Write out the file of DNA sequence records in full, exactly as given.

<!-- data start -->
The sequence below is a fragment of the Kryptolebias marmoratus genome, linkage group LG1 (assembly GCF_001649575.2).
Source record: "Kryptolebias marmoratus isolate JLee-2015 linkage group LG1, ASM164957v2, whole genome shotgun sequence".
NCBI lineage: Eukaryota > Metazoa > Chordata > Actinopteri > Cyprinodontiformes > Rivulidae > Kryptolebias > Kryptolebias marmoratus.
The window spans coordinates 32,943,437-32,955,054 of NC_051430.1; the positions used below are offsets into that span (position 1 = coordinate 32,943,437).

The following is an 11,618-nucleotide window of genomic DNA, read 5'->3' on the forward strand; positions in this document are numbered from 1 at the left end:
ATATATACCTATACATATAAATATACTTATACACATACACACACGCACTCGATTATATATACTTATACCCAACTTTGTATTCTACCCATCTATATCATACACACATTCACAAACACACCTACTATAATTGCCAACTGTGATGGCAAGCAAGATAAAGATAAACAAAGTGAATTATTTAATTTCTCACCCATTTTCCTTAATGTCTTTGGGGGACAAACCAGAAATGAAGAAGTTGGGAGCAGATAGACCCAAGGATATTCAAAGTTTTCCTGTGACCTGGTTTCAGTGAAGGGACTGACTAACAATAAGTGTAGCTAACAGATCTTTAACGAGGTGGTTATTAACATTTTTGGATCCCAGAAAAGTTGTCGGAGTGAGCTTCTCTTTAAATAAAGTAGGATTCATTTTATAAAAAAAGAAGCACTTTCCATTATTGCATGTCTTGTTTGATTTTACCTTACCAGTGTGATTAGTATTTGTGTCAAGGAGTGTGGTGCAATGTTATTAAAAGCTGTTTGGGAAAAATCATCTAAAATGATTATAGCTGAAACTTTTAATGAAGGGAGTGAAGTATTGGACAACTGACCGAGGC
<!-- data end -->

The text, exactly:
The sequence below is a fragment of the Kryptolebias marmoratus genome, linkage group LG1 (assembly GCF_001649575.2).
Source record: "Kryptolebias marmoratus isolate JLee-2015 linkage group LG1, ASM164957v2, whole genome shotgun sequence".
NCBI lineage: Eukaryota > Metazoa > Chordata > Actinopteri > Cyprinodontiformes > Rivulidae > Kryptolebias > Kryptolebias marmoratus.
The window spans coordinates 32,943,437-32,955,054 of NC_051430.1; the positions used below are offsets into that span (position 1 = coordinate 32,943,437).

The following is an 11,618-nucleotide window of genomic DNA, read 5'->3' on the forward strand; positions in this document are numbered from 1 at the left end:
ATATATACCTATACATATAAATATACTTATACACATACACACACGCACTCGATTATATATACTTATACCCAACTTTGTATTCTACCCATCTATATCATACACACATTCACAAACACACCTACTATAATTGCCAACTGTGATGGCAAGCAAGATAAAGATAAACAAAGTGAATTATTTAATTTCTCACCCATTTTCCTTAATGTCTTTGGGGGACAAACCAGAAATGAAGAAGTTGGGAGCAGATAGACCCAAGGATATTCAAAGTTTTCCTGTGACCTGGTTTCAGTGAAGGGACTGACTAACAATAAGTGTAGCTAACAGATCTTTAACGAGGTGGTTATTAACATTTTTGGATCCCAGAAAAGTTGTCGGAGTGAGCTTCTCTTTAAATAAAGTAGGATTCATTTTATAAAAAAAGAAGCACTTTCCATTATTGCATGTCTTGTTTGATTTTACCTTACCAGTGTGATTAGTATTTGTGTCAAGGAGTGTGGTGCAATGTTATTAAAAGCTGTTTGGGAAAAATCATCTAAAATGATTATAGCTGAAACTTTTAATGAAGGGAGTGAAGTATTGGACAACTGACCGAGGC